(Reuters) – Operations to salvage 1.1 million barrels of oil from a decaying tanker moored off Yemen’s coast will soon begin after a technical support ship arrived on site on Tuesday, the United Nations said.
U.N. officials have been warning for years that the Red Sea and Yemen’s coastline was at risk as the Safer tanker could spill four times as much oil as the 1989 Exxon Valdez disaster off Alaska.
The Ndeavor tanker, with a technical team from Boskalis/SMIT, is in place at the Safer tanker off the coast of Yemen’s Ras Isa, the U.N. Humanitarian Coordinator in Yemen David Gressley said on Twitter from on board the Ndeavor.
The war in Yemen caused suspension of maintenance operations on the Safer in 2015. The U.N. has warned its structural integrity has significantly deteriorated and it is at risk of exploding.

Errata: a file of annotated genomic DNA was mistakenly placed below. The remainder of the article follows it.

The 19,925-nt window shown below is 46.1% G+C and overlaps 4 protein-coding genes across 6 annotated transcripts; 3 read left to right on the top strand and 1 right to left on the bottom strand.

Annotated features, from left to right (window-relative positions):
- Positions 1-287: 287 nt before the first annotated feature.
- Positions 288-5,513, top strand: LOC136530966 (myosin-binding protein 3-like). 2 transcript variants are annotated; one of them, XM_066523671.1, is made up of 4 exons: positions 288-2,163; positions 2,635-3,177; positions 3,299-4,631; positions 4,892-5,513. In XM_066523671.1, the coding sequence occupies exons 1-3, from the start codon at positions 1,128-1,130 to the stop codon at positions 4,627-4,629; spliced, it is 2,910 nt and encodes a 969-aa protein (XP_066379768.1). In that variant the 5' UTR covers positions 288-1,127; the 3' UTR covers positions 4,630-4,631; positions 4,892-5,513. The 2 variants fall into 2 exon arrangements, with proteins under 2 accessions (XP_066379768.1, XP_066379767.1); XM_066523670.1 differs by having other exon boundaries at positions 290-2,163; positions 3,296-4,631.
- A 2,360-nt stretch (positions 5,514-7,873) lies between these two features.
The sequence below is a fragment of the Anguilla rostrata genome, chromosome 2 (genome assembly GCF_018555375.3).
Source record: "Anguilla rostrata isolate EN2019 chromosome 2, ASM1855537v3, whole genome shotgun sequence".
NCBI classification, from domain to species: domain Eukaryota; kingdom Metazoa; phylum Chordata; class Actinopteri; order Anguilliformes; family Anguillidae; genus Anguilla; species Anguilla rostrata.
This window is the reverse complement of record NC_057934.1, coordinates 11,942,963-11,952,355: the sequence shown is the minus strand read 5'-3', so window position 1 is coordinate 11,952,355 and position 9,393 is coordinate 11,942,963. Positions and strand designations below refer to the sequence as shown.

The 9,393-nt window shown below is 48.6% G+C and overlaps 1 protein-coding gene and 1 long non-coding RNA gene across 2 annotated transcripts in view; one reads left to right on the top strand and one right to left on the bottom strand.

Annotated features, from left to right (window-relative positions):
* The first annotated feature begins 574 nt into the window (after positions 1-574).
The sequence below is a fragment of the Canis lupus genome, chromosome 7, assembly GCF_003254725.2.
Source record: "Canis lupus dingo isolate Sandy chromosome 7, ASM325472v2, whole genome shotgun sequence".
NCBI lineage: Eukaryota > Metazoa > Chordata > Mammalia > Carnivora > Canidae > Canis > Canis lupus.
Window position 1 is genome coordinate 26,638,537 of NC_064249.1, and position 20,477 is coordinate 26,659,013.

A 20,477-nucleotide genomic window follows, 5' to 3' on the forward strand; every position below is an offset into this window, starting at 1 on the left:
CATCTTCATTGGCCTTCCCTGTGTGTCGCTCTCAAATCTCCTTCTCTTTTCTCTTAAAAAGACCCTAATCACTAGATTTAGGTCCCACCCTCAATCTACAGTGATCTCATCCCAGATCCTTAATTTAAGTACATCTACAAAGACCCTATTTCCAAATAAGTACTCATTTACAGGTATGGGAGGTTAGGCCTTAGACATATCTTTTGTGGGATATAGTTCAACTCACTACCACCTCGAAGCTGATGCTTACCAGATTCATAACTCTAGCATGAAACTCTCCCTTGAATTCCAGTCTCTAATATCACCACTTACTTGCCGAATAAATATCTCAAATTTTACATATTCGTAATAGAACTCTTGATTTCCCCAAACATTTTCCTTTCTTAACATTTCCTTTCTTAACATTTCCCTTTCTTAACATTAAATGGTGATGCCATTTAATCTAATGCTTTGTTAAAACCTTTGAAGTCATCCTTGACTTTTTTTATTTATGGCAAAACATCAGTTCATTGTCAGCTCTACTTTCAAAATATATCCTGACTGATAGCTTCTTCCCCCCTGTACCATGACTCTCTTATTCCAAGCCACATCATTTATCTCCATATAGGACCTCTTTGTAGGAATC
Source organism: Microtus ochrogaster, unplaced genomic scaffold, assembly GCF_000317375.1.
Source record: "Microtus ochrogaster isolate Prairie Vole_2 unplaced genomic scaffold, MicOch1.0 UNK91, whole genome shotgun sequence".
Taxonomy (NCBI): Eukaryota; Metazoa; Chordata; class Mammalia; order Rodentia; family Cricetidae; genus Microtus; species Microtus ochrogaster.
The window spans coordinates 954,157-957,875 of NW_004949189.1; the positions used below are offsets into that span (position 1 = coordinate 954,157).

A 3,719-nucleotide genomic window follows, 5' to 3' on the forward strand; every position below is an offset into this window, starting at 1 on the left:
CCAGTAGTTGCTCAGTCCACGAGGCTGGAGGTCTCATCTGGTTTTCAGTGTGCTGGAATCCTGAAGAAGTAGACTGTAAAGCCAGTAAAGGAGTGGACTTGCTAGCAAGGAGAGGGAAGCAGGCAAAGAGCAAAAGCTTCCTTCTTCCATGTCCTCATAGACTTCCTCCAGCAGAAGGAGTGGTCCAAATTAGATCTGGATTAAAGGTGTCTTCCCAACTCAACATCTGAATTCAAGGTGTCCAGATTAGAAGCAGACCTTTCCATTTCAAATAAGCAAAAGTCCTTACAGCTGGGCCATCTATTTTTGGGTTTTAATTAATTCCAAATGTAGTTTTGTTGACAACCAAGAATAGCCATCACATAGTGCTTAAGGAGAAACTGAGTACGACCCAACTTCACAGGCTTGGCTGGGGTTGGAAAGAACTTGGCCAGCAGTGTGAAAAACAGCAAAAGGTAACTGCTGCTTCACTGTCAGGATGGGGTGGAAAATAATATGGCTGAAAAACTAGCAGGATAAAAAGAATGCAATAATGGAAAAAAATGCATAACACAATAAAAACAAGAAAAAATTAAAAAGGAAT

The U.N. launched a fundraising drive, even starting a crowdfunding campaign, to raise the $129 million needed to remove the oil from the Safer and transfer it to a replacement tanker, the Nautica, which set sail from China in early April.
The salvage operation cannot be paid for by the sale of the oil because it is not clear who owns it, the U.N. has said.
“Work at sea will start very soon. Additional funding is still important to finish the process,” the U.N said on its Yemen Twitter account.
Yemen has been mired in conflict since the Iran-aligned Houthi group ousted the government from the capital Sanaa in late 2014. A Saudi Arabia-led military coalition intervened in 2015 aiming to restore the government.
Peace initiatives have seen increased momentum since Riyadh and Tehran in March agreed to restore diplomatic ties severed in 2016.